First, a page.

The Tyler Rationale is relatively pragmatic and straightforward, and it can be readily applied to career and technical program development. It closes the loop between curriculum development and assessment. Though not necessarily a linear process (Tyler, 1949), this non-linearity allows the developer to adjust the information in each stage of development based on information and decisions made in other stages. This adjustment is important as the information gathered at various stages is used to triangulate the data. It is, however easier to describe the process if it is explained one step at a time.
The curriculum questions Tyler (1949) proposed are
- What are the purposes or objectives of the program?
- What experiences are likely to attain these objectives?
- How can these experiences be effectively organized?
- How can the effectiveness of learning be evaluated?
The four questions of the Tyler Rationale are still used by curriculum designers and scholars. However, while Tyler proposes pertinent questions, he does not suggest how to obtain the necessary answers. The following case study illustrates one method used to acquire this information. In this example, a needs analysis answered Tyler's four questions and made it possible to develop a curriculum customized to address a local manufacturer's need for skilled workers.
A Case Study Integrating Needs Assessment into Curriculum Development
As is often the case, the initial thrust to develop a new curriculum came from outside the school. A local fiber optic equipment manufacturer was planning to expand operations. The expansion would require the company to hire a fairly large number of photonics technicians. Photonics is the "technology of generating and harnessing light and other forms of radiant energy whose quantum unit is the photon. . . . The range of applications of photonics extends from energy generation to detection to communications and information processing" (photonics.com/dictionary). The plant manager went to the local college to try to hire technicians and found that the college did not have a photonics program. The perceived need and ensuing political pressure from the industry prompted the faculty to initiate a needs assessment for a photonics program.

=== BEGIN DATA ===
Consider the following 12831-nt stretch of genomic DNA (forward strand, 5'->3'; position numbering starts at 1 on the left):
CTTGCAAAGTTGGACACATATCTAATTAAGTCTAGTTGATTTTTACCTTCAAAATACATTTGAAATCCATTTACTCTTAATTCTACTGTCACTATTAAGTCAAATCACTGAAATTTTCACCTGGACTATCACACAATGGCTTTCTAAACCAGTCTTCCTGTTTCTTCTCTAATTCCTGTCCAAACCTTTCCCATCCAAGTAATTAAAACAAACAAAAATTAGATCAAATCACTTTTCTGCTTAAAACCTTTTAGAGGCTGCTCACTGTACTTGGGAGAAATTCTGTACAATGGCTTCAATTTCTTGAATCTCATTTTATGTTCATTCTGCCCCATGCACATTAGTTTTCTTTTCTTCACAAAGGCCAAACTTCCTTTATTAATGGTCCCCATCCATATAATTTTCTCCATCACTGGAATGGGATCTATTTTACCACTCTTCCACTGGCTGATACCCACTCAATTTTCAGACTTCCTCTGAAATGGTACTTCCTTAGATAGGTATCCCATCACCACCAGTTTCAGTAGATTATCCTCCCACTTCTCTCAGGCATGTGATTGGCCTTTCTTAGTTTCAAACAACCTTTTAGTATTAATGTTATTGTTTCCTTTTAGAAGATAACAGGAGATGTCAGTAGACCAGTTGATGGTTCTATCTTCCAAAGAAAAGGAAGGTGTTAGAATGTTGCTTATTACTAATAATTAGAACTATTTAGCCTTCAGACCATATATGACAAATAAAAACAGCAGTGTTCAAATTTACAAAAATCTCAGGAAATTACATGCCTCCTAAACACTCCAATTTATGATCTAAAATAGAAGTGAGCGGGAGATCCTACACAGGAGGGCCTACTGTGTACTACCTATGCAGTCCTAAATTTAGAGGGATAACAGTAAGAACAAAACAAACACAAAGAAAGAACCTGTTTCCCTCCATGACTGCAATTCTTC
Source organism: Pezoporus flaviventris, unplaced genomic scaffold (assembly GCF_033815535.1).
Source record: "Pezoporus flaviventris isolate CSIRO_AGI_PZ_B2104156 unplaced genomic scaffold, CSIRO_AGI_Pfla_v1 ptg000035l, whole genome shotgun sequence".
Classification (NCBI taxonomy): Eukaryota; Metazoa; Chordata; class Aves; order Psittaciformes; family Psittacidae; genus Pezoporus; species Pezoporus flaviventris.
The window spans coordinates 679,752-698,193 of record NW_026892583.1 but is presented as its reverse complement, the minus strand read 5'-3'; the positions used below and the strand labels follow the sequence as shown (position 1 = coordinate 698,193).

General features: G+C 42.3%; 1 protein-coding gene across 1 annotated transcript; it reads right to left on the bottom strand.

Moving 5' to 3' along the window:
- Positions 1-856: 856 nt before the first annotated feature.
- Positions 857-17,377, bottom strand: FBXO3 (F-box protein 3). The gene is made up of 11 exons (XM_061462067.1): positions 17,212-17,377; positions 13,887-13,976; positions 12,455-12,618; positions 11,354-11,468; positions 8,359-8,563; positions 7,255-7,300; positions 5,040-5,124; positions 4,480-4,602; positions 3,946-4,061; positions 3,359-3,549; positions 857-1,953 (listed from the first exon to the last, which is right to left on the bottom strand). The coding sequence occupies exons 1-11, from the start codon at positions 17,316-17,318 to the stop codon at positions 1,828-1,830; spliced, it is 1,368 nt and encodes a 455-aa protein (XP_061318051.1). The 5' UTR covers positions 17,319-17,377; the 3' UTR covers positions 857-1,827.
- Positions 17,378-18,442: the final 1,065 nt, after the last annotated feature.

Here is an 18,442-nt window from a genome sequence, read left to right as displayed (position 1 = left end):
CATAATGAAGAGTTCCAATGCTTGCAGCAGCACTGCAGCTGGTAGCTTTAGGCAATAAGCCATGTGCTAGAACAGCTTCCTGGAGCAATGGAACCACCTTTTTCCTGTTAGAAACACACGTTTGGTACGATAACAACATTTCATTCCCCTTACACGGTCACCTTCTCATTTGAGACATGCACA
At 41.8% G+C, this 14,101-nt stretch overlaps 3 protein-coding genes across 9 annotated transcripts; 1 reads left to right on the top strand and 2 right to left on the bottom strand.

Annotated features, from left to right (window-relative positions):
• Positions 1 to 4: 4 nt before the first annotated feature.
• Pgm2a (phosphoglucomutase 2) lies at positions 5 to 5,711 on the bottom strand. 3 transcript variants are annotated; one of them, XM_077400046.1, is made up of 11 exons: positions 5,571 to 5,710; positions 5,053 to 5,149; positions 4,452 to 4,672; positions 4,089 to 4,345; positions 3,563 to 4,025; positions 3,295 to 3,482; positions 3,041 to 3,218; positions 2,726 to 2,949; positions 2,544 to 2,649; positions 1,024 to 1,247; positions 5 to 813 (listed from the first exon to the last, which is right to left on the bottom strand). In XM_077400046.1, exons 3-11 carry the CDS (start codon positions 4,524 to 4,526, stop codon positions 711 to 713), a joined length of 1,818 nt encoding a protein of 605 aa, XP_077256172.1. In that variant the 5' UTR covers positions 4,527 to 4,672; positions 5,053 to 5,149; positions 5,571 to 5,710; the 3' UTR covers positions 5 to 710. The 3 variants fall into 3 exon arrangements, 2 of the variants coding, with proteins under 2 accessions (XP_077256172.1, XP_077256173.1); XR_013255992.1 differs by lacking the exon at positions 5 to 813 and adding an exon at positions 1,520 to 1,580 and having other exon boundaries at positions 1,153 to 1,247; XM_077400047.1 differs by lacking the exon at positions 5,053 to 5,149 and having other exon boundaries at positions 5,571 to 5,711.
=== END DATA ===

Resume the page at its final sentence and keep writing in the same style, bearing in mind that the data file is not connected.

The initial step in the assessment process was to answer Tyler's first question: What are the objectives of the program? Photonics was a relatively new field so none of the faculty had expertise in photonics. The faculty first collected data through interviews with people working in the photonics industry. These interviews helped give the faculty an understanding of the photonics field and the education required for photonics technicians. One faculty member also collected data by observing technicians performing their jobs. This provided additional information on the types of tasks performed and the equipment that was required in the field.
Once the faculty had gained a general understanding of the photonics field, a questionnaire was developed to collect data to determine (a) if sufficient need existed in the community to justify implementing a program, (b) the salary levels of technicians to make certain the field would be desirable to incoming students, and (c) the level of education required for the technicians. The results indicated that there was a need for photonics technicians and the salaries were substantial. The results also revealed that two programs were actually required, one to train high-level electronics/photonics technicians for whom the demand was moderate and isolated to a very few companies, and another to train infrastructure installation technicians for whom there was a high demand spread throughout the commercial community. Both programs were slated for implementation.
The interviews, observations, and questionnaires allowed the faculty to establish a need for the programs, identify the overall objectives of the programs, and provide a fairly strong indication that the careers would be desirable. Next, discussions with focus groups identified specific job duties. The information gathered through the focus groups indicated that there was overlap between the new programs and programs which already existed at the college and at another college. The second college agreed to collaborate by providing courses via distance education media.
With the objectives defined, the developers turned to Tyler's second question: What experiences are likely to attain these objectives? Interviews with faculty in the existing programs at both colleges were held to determine which already-developed learning experiences could be used in the new programs. Documents were reviewed to determine which parts of the existing curricula would apply and to identify gaps that needed to be filled. The faculty then identified and participated in professional development to prepare them to develop and teach the new topics.